‘Serving the community’ the goal as Pleasant Forest Cemetery ‘adds’

Dr. Michael Karnitz, Pleasant Forest Cemetery board president and caretaker, stands at the new Gov. (Archibald) Roane Plaza, where the cemetery board placed a stone to honor all veterans and three columbariums, which hold cremation urns, in the historic segment of the cemetery along Concord Road.
Pleasant Forest Cemetery, which has served the Farragut community since 1796, has found a way to serve in another fashion.

Its board has added three columbariums, which combined hold 168 slots — each accommodating two urns for cremations on the new Gov. Roane Plaza.

The hexagonal columbarium holds 72 slots while the two rectangular columbariums each hold 48.

The gray granite structures, with black granite covering the slots, is set on the stamped concrete plaza, which also features the headstone of Gov. Archibald Roane, the second governor of Tennessee, along with a stone honoring all veterans.

“We sold a half dozen (slots) already,” said Dr. Michael Karnitz, Pleasant Forest caretaker and board president.

“What we’re trying to do is serve the community – that’s part of our mission,” he added. “And we think with the amount of cremations going on, we believe we need to serve that community.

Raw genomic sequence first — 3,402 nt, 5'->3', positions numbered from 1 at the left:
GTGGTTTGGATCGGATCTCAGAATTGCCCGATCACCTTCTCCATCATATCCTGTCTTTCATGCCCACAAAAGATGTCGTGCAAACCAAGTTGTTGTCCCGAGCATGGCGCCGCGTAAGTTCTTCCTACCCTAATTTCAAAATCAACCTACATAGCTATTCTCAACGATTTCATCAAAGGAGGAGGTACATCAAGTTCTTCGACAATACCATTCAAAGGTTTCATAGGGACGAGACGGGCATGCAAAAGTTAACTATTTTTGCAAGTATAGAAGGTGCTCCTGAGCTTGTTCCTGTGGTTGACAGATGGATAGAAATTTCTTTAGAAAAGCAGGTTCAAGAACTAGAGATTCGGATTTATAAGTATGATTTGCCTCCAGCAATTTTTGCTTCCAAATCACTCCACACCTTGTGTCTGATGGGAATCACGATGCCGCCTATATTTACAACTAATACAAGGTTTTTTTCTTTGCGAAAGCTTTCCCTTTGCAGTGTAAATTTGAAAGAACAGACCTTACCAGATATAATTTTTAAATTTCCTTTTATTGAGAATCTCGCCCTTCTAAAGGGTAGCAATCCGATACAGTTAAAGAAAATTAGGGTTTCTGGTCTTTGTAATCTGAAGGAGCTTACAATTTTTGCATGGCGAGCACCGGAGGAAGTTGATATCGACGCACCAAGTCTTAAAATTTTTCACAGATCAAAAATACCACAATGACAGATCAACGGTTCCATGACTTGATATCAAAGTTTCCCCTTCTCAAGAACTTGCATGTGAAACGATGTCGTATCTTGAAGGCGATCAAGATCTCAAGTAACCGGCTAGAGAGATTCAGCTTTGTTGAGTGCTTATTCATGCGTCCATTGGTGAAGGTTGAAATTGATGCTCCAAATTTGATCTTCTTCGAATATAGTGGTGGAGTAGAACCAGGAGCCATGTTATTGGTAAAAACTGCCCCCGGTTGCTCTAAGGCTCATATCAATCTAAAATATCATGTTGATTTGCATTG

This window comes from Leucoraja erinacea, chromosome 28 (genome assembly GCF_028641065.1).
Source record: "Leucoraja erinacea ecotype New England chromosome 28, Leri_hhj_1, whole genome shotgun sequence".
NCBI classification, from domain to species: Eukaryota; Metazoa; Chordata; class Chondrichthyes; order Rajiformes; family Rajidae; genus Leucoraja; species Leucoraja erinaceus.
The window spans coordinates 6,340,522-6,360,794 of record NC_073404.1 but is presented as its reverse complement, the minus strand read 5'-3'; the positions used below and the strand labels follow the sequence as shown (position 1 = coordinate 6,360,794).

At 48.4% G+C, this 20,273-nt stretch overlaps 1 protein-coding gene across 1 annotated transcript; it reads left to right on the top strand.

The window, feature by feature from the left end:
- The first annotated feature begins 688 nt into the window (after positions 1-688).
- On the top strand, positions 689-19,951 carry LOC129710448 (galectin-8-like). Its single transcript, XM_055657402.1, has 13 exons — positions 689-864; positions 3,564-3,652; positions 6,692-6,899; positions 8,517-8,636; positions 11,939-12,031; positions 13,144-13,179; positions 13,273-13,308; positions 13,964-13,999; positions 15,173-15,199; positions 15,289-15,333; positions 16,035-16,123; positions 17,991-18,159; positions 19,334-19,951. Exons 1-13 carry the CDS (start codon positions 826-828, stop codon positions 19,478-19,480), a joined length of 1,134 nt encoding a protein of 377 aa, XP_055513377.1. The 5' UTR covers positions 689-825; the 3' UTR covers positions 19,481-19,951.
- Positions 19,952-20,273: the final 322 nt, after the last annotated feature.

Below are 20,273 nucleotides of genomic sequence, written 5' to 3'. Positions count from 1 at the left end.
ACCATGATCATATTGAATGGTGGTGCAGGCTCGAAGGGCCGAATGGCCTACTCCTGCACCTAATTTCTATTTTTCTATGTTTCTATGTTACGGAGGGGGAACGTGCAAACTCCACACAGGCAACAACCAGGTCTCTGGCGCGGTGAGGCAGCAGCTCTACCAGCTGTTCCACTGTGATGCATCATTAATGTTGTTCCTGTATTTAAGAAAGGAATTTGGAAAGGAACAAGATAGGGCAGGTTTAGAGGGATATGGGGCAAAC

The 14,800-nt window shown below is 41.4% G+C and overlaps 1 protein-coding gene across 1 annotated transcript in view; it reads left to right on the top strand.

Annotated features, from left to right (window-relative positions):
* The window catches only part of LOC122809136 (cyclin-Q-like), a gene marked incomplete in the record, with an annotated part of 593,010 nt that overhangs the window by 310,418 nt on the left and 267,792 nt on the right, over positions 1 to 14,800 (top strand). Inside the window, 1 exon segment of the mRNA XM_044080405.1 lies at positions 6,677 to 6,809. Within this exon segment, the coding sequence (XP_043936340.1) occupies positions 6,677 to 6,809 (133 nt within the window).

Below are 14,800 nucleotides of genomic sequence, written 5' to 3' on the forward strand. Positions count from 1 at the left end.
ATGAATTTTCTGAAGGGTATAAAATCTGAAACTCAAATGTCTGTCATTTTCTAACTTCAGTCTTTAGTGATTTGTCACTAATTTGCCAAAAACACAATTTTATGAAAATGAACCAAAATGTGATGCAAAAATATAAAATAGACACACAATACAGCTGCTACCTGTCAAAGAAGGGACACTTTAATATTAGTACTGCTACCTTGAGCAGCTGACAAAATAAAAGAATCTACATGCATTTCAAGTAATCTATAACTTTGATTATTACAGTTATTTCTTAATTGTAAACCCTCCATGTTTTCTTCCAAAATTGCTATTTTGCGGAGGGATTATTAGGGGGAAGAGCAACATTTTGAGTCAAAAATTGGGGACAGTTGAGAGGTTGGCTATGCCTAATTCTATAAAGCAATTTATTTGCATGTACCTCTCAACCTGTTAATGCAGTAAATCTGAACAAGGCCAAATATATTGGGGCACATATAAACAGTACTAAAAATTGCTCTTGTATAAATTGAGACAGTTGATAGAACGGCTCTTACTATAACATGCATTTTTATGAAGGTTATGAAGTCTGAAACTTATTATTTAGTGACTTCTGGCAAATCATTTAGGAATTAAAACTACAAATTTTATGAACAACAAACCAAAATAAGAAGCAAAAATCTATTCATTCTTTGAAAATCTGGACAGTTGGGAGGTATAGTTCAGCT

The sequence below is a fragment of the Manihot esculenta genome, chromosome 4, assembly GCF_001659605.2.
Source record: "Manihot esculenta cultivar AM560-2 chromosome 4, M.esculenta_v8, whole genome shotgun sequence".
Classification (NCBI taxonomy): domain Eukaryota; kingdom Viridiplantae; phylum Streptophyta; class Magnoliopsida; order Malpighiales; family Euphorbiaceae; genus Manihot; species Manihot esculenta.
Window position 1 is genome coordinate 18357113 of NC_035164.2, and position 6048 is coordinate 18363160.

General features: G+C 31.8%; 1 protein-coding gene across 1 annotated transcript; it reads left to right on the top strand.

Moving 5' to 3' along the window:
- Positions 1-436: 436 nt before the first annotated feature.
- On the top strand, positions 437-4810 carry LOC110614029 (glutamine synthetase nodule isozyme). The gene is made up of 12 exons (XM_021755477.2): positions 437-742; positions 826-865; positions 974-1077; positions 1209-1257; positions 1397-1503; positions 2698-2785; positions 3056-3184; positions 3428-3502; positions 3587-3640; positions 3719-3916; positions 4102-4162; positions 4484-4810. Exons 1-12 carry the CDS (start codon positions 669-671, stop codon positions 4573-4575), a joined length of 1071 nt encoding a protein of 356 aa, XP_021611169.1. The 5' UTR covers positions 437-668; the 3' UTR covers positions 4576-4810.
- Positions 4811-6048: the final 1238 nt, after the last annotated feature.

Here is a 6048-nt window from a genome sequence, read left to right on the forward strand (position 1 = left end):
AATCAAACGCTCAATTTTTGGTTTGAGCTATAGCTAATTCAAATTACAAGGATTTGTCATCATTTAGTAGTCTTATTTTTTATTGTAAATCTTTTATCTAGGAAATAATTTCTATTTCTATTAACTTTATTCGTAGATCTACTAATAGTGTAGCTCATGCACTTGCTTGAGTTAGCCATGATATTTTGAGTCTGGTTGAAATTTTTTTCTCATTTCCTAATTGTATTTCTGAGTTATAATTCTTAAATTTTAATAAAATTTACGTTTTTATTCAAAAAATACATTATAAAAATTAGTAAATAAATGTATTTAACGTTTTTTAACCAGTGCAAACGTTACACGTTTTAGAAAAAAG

“Over 60 percent of the burials are cremations now.”

They started the concrete work on the project in May and added the columbariums in June and July.

“So, it is relatively new,” Karnitz said.

Karnitz said the plaza was placed on the older part of the cemetery to complement its historic section.

The cemetery encompasses 6 ½ acres that has 1,000 graves — and still has 30 full-scale burial plots available.

In its parklike setting, Pleasant Forest, which is non-profit, is the final resting place of 120 veterans, among them four Revolutionary War soldiers and five Civil War veterans. They are joined Gov. Roane and Col. David Campbell, also Revolutionary War veterans.

“It’s a historic cemetery with Revolutionary War and the Civil War veterans,” Karnitz said.

“It’s the second oldest cemetery in Knox County.”

He added the oldest one is at the Presbyterian church in downtown Knoxville.

“I believe (the downtown cemetery) is full,” Karnitz said.